Former Magazine bassist. Ex member of the Bad Seeds. And The Birthday Party. Visage and Depeche Mode contributor. Sometime film soundtracker. It’s a somewhat sprawling CV. Still, you suspect it almost certainly wouldn’t get Barry Adamson a job in Pret.
It’s a sprawl that I Will Set You Free reflects. This is a restless, wandering record, sliding from songs that could easily have crawled out of the same swamp from which was born DIG!!! LAZARUS DIG!!!, through funky lounge shuffles, grinding, garage-rock dirges and glammy, David Bowie-like moments.
Like any sprawl, some bits are more worthy of the layover than others. I Will Set You Free is the one that reminds most of Nick Cave‘s influence, sleazy, seedy and snake-hipped. Destination is a slightly more refined version of The Stooges‘ Penetration, with the same endless energy and the same grimy swagger, but just being a touch more grown up about the whole damn thing.
These bits sound worldly. Rounded. Interesting. With tales and scars, and endless yarns. They display all these interesting embellishments, runs of piano here, parp of brass there, but have enough weight behind them to support it.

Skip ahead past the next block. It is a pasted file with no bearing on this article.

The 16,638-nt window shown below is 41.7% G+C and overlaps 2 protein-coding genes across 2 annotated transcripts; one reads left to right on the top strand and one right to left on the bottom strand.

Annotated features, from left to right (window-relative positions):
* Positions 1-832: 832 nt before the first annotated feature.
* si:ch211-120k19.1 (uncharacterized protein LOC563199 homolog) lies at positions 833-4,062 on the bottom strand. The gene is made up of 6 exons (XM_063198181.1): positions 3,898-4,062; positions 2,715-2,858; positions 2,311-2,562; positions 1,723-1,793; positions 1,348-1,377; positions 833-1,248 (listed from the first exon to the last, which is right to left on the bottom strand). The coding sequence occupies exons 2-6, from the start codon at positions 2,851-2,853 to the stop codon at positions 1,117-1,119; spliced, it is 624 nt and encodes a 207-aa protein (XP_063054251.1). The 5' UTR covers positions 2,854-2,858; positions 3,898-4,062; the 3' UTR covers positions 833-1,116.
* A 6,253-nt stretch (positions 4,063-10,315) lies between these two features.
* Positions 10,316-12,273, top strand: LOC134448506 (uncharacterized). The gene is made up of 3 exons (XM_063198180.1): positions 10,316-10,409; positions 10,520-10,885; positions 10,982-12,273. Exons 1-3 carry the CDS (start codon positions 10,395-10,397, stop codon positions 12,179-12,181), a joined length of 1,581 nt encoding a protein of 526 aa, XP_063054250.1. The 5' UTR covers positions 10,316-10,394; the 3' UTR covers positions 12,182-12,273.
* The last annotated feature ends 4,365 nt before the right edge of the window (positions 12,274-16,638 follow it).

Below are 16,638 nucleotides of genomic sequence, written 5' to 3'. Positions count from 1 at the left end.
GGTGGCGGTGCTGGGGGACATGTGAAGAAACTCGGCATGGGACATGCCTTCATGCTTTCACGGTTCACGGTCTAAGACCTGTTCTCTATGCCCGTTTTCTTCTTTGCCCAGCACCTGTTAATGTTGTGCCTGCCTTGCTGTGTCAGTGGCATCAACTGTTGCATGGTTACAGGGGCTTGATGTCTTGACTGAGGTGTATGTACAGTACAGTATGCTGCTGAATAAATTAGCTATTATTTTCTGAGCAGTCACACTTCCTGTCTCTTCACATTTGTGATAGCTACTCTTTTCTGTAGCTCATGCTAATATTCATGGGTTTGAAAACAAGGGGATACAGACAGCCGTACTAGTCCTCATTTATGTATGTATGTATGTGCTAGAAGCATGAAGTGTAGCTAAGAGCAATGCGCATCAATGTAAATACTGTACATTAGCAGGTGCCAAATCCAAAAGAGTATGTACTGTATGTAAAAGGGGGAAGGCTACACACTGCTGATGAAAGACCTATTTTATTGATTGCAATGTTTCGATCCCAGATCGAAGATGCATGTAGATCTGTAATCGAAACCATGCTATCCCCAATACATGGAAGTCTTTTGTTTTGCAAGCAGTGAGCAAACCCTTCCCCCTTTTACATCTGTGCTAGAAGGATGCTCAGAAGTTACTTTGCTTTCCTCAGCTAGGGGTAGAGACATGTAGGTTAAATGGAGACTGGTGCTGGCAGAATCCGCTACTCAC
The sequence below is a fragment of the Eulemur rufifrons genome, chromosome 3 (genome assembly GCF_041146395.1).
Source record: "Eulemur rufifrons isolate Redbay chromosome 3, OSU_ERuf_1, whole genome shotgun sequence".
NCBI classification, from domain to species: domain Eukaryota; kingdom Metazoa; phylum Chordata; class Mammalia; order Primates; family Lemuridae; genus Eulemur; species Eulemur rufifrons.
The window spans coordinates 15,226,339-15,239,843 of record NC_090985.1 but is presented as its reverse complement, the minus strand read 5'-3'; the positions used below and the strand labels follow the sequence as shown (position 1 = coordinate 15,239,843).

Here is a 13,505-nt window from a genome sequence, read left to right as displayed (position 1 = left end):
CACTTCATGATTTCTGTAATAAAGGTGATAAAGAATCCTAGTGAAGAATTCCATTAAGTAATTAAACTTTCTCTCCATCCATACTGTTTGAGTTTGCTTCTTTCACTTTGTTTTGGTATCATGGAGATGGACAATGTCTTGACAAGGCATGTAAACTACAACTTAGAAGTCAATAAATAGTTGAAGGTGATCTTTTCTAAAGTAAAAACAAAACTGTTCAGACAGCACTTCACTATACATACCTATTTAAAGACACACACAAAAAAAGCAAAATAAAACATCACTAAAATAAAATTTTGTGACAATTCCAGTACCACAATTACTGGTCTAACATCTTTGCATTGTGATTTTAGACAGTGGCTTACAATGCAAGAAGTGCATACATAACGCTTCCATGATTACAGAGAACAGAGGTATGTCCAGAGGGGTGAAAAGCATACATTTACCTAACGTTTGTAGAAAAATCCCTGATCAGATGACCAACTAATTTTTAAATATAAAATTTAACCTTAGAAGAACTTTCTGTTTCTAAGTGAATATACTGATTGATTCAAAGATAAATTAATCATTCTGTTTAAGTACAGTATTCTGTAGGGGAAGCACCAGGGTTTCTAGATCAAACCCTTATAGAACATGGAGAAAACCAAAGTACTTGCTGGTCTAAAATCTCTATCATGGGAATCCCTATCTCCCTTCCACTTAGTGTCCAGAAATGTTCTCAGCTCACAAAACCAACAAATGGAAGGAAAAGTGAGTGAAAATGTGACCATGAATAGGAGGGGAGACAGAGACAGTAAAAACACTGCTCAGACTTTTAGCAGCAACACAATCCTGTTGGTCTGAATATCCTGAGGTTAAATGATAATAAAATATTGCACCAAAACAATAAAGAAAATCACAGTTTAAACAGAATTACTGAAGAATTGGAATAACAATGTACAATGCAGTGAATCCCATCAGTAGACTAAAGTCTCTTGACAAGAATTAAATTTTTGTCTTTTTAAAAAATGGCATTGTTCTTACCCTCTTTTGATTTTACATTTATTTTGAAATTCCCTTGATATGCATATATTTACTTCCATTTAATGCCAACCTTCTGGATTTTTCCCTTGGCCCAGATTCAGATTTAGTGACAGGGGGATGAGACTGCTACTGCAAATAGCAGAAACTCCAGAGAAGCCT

The less successful bits buckle somewhat under the strain of the gilding. The finger-clicking, head-nodding, wine-supping, jazz-clubbing Black Holes In My Brain and The Power Of Suggestion are slightly dull, while Looking To Love Somebody falls uncomfortably close to funk pastiche, rather than building something fresh on the foundations of the influence.
Nevertheless, the constant shift in tone and tempo does keep you engaged and, as the US Military will attest, the thing with a scattergun approach is that it is statistically likely that some of your shots will find the target. Even if some will hit innocent bystanders.
Most of the time though, the aim is pretty true. Trigger City Blues is the most obviously filmic track here. A weird juxtaposition of Blade Runner-esque neon-smeared synth pulses, hair metal guitars and Adamson’s ever listenable croon, it works much better than the constituent parts might suggest.
The closing Stand In is quite ace too, in an swirling, intergalactic, slightly overblown rock anthem kind of way. There’s just something indisputably reminiscent of Ziggy Stardust about it, particularly in the way that it makes you feel like donning a foil spacesuit and building a rocket out of cardboard boxes.
As befits a man who’s been doing this for 30 odd years, I Will Set You Free is a confident thing, comfortable in its own skin. Not all of it works, but enough of that which is tried comes off to make it an interesting addition to a substantial career.